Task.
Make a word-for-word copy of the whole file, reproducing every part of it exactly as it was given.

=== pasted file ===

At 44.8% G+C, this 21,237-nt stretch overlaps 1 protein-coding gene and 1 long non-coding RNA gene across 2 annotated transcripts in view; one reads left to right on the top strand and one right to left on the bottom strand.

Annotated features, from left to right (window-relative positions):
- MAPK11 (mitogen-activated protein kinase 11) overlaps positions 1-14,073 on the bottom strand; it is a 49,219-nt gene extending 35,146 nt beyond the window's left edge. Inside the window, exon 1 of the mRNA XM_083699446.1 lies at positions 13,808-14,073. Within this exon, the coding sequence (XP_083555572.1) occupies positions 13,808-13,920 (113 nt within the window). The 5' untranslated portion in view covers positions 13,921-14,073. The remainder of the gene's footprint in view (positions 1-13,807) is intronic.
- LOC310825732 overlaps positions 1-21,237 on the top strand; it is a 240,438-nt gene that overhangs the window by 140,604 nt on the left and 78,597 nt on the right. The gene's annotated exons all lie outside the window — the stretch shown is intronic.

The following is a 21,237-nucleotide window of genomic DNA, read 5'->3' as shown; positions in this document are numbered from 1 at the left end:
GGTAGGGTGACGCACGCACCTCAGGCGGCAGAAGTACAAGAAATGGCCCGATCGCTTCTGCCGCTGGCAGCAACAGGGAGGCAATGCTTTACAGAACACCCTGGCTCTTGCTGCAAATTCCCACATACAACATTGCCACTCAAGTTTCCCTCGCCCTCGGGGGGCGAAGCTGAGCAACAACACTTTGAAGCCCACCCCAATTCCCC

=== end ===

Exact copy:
At 44.8% G+C, this 21,237-nt stretch overlaps 1 protein-coding gene and 1 long non-coding RNA gene across 2 annotated transcripts in view; one reads left to right on the top strand and one right to left on the bottom strand.

Annotated features, from left to right (window-relative positions):
- MAPK11 (mitogen-activated protein kinase 11) overlaps positions 1-14,073 on the bottom strand; it is a 49,219-nt gene extending 35,146 nt beyond the window's left edge. Inside the window, exon 1 of the mRNA XM_083699446.1 lies at positions 13,808-14,073. Within this exon, the coding sequence (XP_083555572.1) occupies positions 13,808-13,920 (113 nt within the window). The 5' untranslated portion in view covers positions 13,921-14,073. The remainder of the gene's footprint in view (positions 1-13,807) is intronic.
- LOC310825732 overlaps positions 1-21,237 on the top strand; it is a 240,438-nt gene that overhangs the window by 140,604 nt on the left and 78,597 nt on the right. The gene's annotated exons all lie outside the window — the stretch shown is intronic.

The following is a 21,237-nucleotide window of genomic DNA, read 5'->3' as shown; positions in this document are numbered from 1 at the left end:
GGTAGGGTGACGCACGCACCTCAGGCGGCAGAAGTACAAGAAATGGCCCGATCGCTTCTGCCGCTGGCAGCAACAGGGAGGCAATGCTTTACAGAACACCCTGGCTCTTGCTGCAAATTCCCACATACAACATTGCCACTCAAGTTTCCCTCGCCCTCGGGGGGCGAAGCTGAGCAACAACACTTTGAAGCCCACCCCAATTCCCC